At 10 o’clock the vibration was so great that it became impossible to keep the lamp rotating at all. Mr. Books accordingly trimmed the mantles of the lantern and left it burning. Descending to the foot of the tower he found another hazardous task awaiting him. The water had risen until it was neck deep over the tower floor and the big iron door which gives entrance at the base had been dashed open by the wind. It became necessary to get this door closed to protect the tower from the wash of the current and Mr. Brooks, armed with a rope, essayed to make fast the barrier. He was badly battered and bruised by the wind and waves before the task was accomplished, but it was done at last.
The damage inflicted on the station by this storm was more severe than that of 1900. The assistant keeper’s dwelling, all fences, the oil house, and all outbuildings were destroyed, while the keeper’s dwelling was washed off its foundation into a hole and its rear portion was swept away. After exhausting the supply of oil kept in the tower, the light went dark for two nights, until a new shipment of oil reached the station.
Through some miscalculation, Bolivar Point Lighthouse was bombarded in dense fog on November 15, 1917 by the three-inch guns at Fort San Jacinto during two hours of target practice. One projectile tore a hole through the tower at a height of about twenty-five feet above the base, while another struck just outside the front yard gate of the assistant keeper’s dwelling.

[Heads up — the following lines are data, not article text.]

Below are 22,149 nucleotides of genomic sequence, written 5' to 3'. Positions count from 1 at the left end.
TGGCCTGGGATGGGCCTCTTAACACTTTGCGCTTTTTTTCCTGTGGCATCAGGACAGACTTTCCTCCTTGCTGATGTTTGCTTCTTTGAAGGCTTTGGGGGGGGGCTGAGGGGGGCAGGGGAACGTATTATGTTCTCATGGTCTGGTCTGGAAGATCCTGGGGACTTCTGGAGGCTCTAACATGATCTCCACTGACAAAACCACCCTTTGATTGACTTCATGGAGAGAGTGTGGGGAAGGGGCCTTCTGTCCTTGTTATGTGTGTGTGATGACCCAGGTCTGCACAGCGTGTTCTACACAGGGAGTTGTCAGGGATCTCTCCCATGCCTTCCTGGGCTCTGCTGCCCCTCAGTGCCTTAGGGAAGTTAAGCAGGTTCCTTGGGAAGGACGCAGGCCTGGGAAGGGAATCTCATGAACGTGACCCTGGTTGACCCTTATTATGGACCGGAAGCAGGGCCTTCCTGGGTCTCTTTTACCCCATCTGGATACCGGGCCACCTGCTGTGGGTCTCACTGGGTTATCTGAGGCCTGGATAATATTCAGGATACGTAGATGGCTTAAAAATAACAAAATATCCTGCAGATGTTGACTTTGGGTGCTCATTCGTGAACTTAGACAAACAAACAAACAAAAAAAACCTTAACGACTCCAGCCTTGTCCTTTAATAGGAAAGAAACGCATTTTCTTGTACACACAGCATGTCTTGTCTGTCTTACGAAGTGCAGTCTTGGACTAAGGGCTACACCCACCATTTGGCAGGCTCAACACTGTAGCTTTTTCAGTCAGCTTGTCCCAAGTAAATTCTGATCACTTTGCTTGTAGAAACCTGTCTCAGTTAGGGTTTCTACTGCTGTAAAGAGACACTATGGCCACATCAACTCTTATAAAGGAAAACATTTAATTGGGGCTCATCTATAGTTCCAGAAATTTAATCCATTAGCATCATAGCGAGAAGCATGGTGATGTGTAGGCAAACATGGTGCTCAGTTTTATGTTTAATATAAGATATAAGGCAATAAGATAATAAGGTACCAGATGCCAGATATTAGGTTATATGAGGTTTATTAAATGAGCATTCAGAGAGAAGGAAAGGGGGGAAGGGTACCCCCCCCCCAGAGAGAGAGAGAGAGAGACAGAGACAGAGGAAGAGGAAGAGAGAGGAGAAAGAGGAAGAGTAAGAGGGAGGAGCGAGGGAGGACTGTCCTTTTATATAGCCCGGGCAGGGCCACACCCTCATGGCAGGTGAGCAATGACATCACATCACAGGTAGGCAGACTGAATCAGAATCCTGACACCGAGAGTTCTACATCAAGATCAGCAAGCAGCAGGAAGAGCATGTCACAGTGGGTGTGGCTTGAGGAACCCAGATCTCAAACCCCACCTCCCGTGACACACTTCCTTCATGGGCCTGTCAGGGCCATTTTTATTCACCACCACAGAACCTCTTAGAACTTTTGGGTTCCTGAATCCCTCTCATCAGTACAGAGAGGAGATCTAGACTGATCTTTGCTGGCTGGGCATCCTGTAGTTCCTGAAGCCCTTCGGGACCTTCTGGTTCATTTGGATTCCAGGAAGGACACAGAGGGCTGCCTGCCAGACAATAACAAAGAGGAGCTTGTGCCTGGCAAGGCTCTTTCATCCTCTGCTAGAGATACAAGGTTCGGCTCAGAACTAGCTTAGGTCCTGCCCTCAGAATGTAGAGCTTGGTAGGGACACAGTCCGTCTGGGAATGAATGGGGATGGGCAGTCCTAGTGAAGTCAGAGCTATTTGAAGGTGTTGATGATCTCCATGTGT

When the candlepower of Galveston Jetty Lighthouse was increased in 1930, the Lighthouse Commissioner recommended discontinuing Bolivar Point Lighthouse. Public outcry prolonged the life of the lighthouse, but a few years later, with the Lighthouse Service feeling the effects of the depression, the iron tower went dark on May 29, 1933.
The lighthouse was transferred to the war department in 1935, and in 1947 the war assets administration sold the property for $5,500 to rancher Elmer V. Boyt, whose family still owns the lighthouse. Though the tower is off-limits to the public, the tower’s third-order Fresnel lens can be seen at the Smithsonian's National Museum of American History in Washington D.C.
In 2000, a century after Keeper Claiborne helped over 100 people take refuge inside Bolivar Point Lighthouse, the Coast Guard named one of its 175-foot buoy tenders the Harry Claiborne to honor the keeper’s many years of faithful service. Appropriately, the buoy tender is stationed in Galveston.